Europe heatwave: Paris TRAPPED in concrete heat dome – 40C blast to paralyse city for DAYS

France: Firefighters tackle huge wildfire

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The heat stored in city floors throughout the day is only released into the air about six to 10 hours after direct sunlight stops penetrating. This “delayed effect” makes it more difficult for urban areas to cool down, lengthening the impact of high temperatures beyond the hours of sun and light.

The risk of excess mortality during a heatwave is assessed on the basis of night-time heat indicators.

When temperatures don’t fall below 20C for three consecutive nights, the threat to people rises significantly, the head of studies on climate, air and energy at the Paris Region Institute explained.

As residents in the French capital brace themselves for the 39C the city is set to reach on Tuesday, Mr Cordeau said: “Unlike the countryside, which cools down easily at night, heat is difficult to disperse in cities because of the materials.

“Our body needs to cool down at night,” the expert told national media, adding that exposure to heat both day and night can be a problem.

Paris authorities announced Monday most of the capital’s parks — Monceau, Montsouris, Georges-Brassens, André-Citroën, Buttes-Chaumont.. — will remain open until midnight until Tuesday, while some schoolyards and “refreshed rooms” will be publically both days’ evenings too.

Extra resources have been put in place for the approximately 10,000 vulnerable people registered in Paris, who will be contacted by phone by doctors and volunteers to assess their state of health.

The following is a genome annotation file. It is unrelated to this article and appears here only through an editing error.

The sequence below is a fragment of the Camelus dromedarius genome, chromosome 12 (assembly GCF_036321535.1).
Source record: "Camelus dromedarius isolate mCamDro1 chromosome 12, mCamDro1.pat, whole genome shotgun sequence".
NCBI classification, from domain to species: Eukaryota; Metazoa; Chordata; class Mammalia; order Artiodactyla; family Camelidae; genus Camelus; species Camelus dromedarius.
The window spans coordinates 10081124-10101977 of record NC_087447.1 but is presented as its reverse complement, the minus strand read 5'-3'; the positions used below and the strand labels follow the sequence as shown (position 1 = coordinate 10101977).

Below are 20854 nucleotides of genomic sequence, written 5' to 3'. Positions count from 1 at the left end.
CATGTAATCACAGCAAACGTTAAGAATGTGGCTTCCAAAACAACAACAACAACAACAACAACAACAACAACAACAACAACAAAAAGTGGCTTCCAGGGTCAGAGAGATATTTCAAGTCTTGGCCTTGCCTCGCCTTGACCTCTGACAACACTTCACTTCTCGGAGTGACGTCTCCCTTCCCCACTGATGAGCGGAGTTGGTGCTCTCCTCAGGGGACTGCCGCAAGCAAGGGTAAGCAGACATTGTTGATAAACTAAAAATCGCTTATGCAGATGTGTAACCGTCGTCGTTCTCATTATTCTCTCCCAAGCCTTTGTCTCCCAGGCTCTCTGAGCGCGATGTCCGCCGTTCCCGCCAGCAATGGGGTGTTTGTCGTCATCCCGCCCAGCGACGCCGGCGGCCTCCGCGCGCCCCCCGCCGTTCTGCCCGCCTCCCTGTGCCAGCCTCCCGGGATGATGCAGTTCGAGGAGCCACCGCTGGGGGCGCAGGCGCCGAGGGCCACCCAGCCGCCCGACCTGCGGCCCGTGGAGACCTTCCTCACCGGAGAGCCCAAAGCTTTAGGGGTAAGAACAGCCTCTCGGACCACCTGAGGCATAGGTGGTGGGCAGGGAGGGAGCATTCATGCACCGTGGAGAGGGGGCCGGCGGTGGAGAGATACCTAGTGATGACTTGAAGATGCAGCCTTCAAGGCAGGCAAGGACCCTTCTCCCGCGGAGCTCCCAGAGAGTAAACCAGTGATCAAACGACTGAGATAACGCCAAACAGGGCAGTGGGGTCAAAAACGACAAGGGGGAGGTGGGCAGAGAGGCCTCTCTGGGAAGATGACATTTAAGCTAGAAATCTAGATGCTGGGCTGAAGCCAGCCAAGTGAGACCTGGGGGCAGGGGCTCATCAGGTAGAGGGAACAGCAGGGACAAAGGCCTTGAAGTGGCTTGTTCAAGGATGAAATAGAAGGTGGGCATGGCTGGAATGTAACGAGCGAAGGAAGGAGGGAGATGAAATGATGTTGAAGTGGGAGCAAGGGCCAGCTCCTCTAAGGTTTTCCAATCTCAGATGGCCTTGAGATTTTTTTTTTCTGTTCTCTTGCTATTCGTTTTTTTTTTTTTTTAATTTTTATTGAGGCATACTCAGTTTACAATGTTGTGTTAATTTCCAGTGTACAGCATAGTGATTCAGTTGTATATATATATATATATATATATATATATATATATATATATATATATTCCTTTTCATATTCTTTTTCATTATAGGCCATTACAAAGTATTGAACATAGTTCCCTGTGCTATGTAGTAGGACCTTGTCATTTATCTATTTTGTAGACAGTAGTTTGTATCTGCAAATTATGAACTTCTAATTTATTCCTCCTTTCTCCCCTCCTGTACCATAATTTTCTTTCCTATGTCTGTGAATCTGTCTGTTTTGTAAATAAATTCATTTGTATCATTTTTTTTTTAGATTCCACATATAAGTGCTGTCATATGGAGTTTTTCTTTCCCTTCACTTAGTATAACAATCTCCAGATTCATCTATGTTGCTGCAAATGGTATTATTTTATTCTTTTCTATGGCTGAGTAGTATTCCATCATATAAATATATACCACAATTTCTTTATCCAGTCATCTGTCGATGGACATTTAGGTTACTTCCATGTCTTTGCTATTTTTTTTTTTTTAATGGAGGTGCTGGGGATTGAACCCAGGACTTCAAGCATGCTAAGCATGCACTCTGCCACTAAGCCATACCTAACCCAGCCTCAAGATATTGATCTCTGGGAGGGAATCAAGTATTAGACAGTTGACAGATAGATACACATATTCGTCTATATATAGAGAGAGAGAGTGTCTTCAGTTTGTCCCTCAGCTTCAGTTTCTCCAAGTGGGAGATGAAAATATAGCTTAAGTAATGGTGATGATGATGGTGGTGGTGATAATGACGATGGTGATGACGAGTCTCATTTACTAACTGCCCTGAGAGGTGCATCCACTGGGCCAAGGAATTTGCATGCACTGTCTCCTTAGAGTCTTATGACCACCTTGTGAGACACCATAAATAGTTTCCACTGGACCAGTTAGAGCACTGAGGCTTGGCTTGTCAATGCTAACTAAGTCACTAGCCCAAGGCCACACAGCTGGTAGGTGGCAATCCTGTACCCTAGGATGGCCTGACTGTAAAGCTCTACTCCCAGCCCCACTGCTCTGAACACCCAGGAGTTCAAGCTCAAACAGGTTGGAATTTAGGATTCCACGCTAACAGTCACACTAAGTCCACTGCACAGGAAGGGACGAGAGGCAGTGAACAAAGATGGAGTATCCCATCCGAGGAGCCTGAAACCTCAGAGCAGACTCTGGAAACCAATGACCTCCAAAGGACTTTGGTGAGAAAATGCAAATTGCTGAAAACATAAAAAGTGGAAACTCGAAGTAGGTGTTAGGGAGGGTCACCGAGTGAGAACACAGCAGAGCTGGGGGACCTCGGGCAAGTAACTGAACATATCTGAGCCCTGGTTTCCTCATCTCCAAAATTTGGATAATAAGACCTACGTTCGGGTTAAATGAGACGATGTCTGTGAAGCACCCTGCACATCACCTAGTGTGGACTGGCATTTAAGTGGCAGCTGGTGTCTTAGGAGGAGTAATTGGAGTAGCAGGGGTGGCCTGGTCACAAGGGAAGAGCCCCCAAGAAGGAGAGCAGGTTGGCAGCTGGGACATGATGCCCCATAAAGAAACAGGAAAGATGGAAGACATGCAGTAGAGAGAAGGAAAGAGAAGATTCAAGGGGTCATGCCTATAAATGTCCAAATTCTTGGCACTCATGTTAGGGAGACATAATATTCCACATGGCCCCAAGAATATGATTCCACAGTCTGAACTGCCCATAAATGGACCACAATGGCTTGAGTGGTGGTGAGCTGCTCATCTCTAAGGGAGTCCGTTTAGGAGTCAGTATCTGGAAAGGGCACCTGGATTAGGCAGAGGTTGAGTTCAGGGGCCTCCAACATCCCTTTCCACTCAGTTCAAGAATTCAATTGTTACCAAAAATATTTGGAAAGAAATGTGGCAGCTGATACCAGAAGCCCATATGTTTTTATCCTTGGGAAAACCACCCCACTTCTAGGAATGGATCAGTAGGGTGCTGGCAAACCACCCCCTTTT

Elsewhere across the country, Météo-France has extended its red heatwave alert to more than a dozen departments, warning of “hazardous conditions of exceptional intensity.”

The weather service said: “15 departments on the Atlantic coast are placed on heatwave red alert. Orange heatwave vigilance is extended to the north and centre of the country to a total of 51 departments

“The heat is increasing, and the heatwave is spreading over the country.”

Wildfires are a growing concern, with Jean-Luc Gleyze, Gironde’s regional president, saying the blaze in the southwestern French region, which he dubbed the size of a “monster octopus”, is proving increasingly hard to stop.

He told the BBC: “It’s a monster like an octopus, and it’s growing and growing and growing in the front, in the back, on both sides.

“Because of the temperature, because of the wind, because of the lack of water in the air… it’s a monster and it’s very difficult to fight against it.”

Experts warned only a break in the heatwave can stop the horror fire that has scorched an area twice the size of Paris.

Sebastien Lahaye, former firefighter and coordinator with European projects on fire management, said: “These fires are no longer controllable.”

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Speaking to FranceInfo, he added: “The only way for the fires to stop sustainably is a change in weather conditions.”

In Portugal and Spain, more than 1,000 deaths have been attributed to the week-long heatwave.

Temperatures in Spain have reached as high as 45.7C.

Fires were raging in several regions including Castille and Leon in central Spain and Galicia in the north on Sunday afternoon, while firefighters stabilised a blaze in Mijas, in the Malaga province.

Around 1,000 firefighters tried to control 13 forest and rural fires in the centre and north of Portugal, the largest being near the northern city of Chaves, over the weekend.

The country’s Health Ministry said throughout last week, 659 people died due to the heatwave, most of them elderly.

A study published in June in the journal Environmental Research: Climate concluded it was highly probable that climate change was making heatwaves worse.

Study co-author Ben Clarke, an environmental scientist at the University of Oxford, said: “Pretty much all heatwaves across the world have been made more intense and more likely by climate change.”

In general, a heatwave that previously had a one in 10 chance of occurring is now nearly three times as likely — and peaking at temperatures around 1C higher — than it would have been without climate change, the researchers found.

Additional reporting by Maria Ortega

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